Becoming a therapist or counselor requires specific licensing and educational components. One begins by earning a bachelor’s degree in either psychology or counseling.
Post-bachelor’s degree, potential counselors and therapists can enroll in a related master’s program. However, to practice as a therapist or counselor, professionals must pass state licensure exams and supervised work hours in the state where they want to practice.
This guide summarizes some of the typical criteria applicants must do to qualify for licensure or certification.
Counseling vs. Therapy
The terms psychologist, counselor, and therapist are typically used interchangeably; however, they vary widely in requirements and opportunities. As for clients, though, each of these professionals provides close to the same service.
Psychologists, also called psychotherapists, typically hold a doctorate. They go on to serve people facing severe mental or emotional challenges, and they often work hand in hand with psychiatrists. Some states allow psychologists to prescribe medications after completing further training.
Counselors, sometimes called marriage and family therapists, customarily hold a master’s degree and help clients with their relationships, behavioral and emotional issues, often through talk therapy or other such interventions.
While a counseling degree typically takes 2-3 years, a doctorate in psychology often takes 5-6 years.
Degrees Needed to Become a Therapist or Counselor
Becoming a licensed therapist, counselor, or psychologist starts with earning a bachelor’s degree in psychology, counseling, or human services. A counselor typically needs a master’s degree, while a psychotherapist will need a doctorate.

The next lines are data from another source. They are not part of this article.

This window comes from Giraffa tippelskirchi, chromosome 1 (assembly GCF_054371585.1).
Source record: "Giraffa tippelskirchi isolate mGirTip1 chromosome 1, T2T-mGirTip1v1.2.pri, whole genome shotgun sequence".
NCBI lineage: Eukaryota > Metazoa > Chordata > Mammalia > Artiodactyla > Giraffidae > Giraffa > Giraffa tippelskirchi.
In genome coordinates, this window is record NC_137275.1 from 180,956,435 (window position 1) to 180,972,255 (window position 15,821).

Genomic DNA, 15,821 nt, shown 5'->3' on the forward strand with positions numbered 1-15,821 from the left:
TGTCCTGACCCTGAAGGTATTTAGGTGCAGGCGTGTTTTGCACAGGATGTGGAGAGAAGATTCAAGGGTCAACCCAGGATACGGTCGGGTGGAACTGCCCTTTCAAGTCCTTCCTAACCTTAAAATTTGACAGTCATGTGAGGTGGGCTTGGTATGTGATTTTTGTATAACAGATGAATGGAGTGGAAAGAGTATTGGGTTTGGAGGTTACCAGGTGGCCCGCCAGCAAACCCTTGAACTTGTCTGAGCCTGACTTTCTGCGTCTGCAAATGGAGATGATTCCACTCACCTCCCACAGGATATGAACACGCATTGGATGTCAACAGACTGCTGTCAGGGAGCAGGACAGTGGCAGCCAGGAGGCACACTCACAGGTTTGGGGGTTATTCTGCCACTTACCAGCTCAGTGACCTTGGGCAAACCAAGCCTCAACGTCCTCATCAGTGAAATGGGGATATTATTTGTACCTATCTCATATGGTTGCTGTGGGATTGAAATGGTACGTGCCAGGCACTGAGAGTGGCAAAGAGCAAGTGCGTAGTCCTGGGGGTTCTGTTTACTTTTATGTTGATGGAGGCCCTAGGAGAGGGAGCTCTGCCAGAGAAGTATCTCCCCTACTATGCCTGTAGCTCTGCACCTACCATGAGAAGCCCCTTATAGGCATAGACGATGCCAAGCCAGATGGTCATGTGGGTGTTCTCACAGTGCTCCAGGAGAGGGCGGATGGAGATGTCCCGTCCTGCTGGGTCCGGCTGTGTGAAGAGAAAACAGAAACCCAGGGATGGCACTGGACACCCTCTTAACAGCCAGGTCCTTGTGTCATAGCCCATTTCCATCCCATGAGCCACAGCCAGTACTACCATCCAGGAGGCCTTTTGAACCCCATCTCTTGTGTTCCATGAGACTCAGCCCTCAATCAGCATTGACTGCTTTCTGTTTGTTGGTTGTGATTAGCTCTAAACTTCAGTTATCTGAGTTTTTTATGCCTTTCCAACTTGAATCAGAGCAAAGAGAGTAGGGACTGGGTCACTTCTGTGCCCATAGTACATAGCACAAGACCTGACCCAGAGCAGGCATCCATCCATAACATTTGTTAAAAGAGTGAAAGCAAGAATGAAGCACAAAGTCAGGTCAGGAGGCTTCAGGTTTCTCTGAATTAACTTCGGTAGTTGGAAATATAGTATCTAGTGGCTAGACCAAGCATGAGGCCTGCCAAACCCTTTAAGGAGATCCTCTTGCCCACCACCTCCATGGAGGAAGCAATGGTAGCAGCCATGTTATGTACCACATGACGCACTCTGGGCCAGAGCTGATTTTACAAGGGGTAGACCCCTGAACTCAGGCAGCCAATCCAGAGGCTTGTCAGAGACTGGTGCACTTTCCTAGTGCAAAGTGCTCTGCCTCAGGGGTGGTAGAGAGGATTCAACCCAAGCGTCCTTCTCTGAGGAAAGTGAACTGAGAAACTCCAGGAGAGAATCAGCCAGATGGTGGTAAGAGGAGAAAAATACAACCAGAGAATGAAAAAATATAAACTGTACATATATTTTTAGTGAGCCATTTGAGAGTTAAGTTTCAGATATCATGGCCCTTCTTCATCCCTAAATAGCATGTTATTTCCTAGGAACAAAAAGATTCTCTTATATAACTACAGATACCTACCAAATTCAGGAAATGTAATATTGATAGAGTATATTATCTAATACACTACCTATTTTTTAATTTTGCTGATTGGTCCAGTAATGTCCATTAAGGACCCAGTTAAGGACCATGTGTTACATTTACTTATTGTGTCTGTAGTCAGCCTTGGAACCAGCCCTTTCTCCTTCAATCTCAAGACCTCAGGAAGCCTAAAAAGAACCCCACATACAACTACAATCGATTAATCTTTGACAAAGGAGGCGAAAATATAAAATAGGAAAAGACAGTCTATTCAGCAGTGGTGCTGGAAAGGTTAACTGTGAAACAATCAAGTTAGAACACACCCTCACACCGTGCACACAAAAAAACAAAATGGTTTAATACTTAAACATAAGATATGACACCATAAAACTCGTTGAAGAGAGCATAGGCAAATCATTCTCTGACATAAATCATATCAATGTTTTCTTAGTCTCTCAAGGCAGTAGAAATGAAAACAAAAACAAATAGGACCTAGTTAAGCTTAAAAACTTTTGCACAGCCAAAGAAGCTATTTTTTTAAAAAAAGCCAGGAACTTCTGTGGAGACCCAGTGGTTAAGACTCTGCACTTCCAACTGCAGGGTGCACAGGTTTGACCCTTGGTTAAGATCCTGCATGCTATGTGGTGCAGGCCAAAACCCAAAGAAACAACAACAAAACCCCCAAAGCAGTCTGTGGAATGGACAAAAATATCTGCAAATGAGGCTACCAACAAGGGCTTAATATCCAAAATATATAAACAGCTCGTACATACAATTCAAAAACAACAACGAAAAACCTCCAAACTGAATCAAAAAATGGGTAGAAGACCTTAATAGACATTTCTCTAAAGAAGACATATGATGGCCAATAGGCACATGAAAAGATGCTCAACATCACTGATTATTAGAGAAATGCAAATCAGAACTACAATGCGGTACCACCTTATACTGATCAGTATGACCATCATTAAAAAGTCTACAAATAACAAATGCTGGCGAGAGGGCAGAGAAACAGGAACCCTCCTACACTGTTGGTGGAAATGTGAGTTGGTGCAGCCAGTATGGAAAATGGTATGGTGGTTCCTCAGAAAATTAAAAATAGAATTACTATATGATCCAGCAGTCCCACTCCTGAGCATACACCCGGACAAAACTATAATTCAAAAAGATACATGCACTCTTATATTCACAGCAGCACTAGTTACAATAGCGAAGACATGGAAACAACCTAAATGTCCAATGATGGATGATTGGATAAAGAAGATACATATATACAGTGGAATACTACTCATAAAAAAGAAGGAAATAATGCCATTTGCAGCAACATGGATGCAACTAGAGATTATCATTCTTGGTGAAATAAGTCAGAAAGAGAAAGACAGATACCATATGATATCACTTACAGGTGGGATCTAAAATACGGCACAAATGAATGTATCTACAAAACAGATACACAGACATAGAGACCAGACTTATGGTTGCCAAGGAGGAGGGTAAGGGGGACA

If students want to accelerate their career paths, aspiring counselors that already have a bachelor’s degree can choose to earn a master’s degree and get licensed as a counselor. However, students without a degree may want to start with a bachelor’s degree in a related field.
Students should carefully consider their career ambitions and use that to decide which path to pursue. And keep in mind, some accelerated counseling degrees lead to licensure, but many do not.
Bachelors Degree in Counseling
While bachelor’s programs feature different courses, admission requirements, and structures, learners can encounter similarities. Students can typically earn their bachelor’s within four years of full-time study in a 120-credit program.
Undergraduate psychology degrees typically include courses in personality and social processes, research methods in psychology, and scientific reasoning in psychology. Numerous colleges offer more flexible online formats that allow learners to continue working while simultaneously seeking a degree.
Those with a bachelor’s degree can typically obtain entry-level counseling and therapy jobs. Completing an undergraduate program also prepares one for advancement into a master’s-level program.
Graduate-Level Counseling Information
Those who want to advance their education and expand their career opportunities can pursue a master’s in counseling degree. At the graduate level, one typically enrolls in specializations or concentrations to align their degrees with their career goals. Common disciplines include marriage and family therapy, and addictions or school counseling.
Master’s programs typically emphasize clinical components to provide degree-seekers with practical training through practicums or internships on top of coursework. Courses include theories of counseling and psychotherapy, ethics and legal issues in counseling, and assessment of counseling. Ordinarily, it takes about two years of full-time study to receive a master’s.
Some schools offer online counseling degrees with accelerated tracks that enable enrollees to take more credits each semester to graduate sooner. Graduates can then explore licensing opportunities to practice as counselors or therapists working with specific patient populations.
Keep the End in Mind
No matter which way you decide to go, our final tip is to try and make your decision with the end in mind, as where you want to end up will directly influence where you should begin.